The global annual day set aside to recognise and highlight Decent Work (SDG8) is this week and the call for 2020 is “A New Social Contract for Recovery and Resilience” #WDDW20
Putting aside the devastation on jobs & livelihoods caused by the pandemic – which by the way, the ILO estimates 345 million full-time jobs lost by the end of the 3rd quarter of this year with informal workers significantly affected – I’ve found this years 2020 ITUC Global Rights Index report particularly disturbing.
This is the 7th edition ranking of 144 countries on the degree of respect for worker’s rights – the set of rights that provide protection for workers at work and should be the scaffolding on which the concept of Decent Work is built. The report clearly demonstrates a regression – yes, some gains and improvements in Vietnam, Argentina, Namibia, Ghana, and Spain but overall:
- 72% of countries denied workers access to justice – up 20% since 2015
- In 51 countries workers have been exposed to violence with workers killed in nine countries – the America’s still the deadliest place for workers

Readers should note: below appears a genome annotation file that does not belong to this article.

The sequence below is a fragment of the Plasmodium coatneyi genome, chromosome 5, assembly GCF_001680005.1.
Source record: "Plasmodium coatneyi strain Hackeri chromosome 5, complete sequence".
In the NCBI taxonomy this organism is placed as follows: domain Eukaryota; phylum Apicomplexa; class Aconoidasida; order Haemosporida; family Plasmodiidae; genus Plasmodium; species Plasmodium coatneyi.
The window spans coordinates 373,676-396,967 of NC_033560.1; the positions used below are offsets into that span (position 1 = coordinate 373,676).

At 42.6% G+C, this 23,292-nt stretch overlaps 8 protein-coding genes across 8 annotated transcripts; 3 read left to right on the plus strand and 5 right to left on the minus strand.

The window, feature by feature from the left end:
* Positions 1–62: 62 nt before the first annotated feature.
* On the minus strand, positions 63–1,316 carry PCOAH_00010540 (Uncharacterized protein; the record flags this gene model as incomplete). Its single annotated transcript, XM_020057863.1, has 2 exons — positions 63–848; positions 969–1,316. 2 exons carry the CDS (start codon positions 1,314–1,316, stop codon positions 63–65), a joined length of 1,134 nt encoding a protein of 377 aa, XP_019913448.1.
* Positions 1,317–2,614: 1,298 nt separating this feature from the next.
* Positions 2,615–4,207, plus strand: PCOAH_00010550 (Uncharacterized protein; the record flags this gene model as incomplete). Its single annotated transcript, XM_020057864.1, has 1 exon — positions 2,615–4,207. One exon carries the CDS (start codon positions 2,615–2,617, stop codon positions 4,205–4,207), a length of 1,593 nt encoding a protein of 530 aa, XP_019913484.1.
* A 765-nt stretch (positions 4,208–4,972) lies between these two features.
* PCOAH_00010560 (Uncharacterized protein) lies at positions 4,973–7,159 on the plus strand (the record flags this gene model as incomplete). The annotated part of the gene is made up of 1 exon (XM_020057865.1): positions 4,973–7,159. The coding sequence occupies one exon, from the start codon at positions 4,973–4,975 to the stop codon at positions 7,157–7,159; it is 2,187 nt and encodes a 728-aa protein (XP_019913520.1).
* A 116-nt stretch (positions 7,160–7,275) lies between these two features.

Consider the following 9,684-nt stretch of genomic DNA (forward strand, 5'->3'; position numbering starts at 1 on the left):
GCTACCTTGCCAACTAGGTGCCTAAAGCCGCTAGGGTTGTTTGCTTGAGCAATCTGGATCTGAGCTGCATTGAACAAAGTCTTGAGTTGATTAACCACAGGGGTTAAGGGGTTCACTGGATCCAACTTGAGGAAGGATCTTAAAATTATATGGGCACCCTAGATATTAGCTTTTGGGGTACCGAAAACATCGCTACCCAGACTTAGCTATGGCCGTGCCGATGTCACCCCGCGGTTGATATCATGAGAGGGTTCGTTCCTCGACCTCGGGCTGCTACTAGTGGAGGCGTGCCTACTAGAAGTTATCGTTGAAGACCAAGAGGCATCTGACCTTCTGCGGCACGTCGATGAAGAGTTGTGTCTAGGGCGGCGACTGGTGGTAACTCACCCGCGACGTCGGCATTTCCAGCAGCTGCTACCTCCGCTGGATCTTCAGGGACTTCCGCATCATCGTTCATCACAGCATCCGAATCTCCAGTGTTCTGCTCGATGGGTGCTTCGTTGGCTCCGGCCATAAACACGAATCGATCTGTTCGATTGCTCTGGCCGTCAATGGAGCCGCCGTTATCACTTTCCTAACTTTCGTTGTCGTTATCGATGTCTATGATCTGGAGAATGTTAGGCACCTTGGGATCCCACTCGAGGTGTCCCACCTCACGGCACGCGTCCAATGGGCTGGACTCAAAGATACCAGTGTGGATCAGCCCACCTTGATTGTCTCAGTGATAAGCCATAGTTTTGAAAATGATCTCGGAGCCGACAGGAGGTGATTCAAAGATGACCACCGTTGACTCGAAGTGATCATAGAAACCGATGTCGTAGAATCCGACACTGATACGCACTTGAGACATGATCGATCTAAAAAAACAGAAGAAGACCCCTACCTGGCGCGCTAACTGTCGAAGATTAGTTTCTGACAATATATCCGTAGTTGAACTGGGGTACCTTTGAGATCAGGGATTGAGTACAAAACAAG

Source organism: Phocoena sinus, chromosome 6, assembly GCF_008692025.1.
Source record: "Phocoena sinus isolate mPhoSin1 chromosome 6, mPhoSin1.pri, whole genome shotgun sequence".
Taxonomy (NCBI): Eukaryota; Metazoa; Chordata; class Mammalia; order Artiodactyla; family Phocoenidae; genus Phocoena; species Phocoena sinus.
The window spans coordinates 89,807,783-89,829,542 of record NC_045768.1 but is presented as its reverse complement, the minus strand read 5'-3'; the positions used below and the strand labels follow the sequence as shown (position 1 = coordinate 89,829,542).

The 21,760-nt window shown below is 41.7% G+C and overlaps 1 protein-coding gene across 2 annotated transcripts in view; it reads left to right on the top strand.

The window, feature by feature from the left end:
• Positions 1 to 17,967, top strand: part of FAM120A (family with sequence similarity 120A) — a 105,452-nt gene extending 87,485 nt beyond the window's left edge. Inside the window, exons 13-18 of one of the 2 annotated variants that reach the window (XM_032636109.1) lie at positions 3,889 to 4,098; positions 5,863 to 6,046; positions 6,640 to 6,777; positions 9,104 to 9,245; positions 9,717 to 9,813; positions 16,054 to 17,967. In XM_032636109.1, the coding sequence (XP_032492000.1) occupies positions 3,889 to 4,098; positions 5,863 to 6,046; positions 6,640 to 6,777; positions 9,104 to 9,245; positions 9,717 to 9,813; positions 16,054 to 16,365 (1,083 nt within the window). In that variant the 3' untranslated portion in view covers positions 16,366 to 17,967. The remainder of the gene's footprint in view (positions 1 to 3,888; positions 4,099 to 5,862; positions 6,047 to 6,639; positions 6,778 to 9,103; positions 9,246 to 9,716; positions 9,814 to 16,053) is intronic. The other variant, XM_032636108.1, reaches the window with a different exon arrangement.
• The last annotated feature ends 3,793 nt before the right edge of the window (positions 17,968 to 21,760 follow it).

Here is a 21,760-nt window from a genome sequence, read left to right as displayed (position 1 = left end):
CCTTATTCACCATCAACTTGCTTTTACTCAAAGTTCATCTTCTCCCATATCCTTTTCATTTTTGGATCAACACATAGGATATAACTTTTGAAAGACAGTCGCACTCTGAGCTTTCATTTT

- 56 countries have cracked down on freedom of speech with extreme cases and well documented in Hong Kong and Turkey.
- 61 countries have flexed their muscles with workers experiencing arbitrary arrests and detention with trade union leaders from Indonesia, Korea and Turkey were among high profile arrests.
Recognising that behind each statistic is a life, wage earner and provider I find it hard to find the decency in these appalling statistics. Add to this the effects of the pandemic on employment, incomes, security and health and broken political, economic and social systems – it’s salt in the wound of those trying to make ends meet, provide for their families and who can but dream of workplaces that are free from violence, pay fair wages and respect the individual regardless of race, creed, gender or caste.
It’s blatantly obvious that
- Change needs to happen and urgently, and
- Calls for action on SDG8 need new impetus
In the context of recovery from the pandemic, the ITUC is calling for a new social contract between societies and governments; a contract that builds on decent work for all – secure employment, social protections, respect for labour rights & protections and equality and inclusion for all.
For those of us in the supply chain world, adjusting to the big changes ahead will not be achieved by business as normal. The time has come to bring all stakeholders together to build supply chains that truly reflect Decent Work in that they are fair, inclusive, responsible, and sustainable, and which work for business, workers, and planet.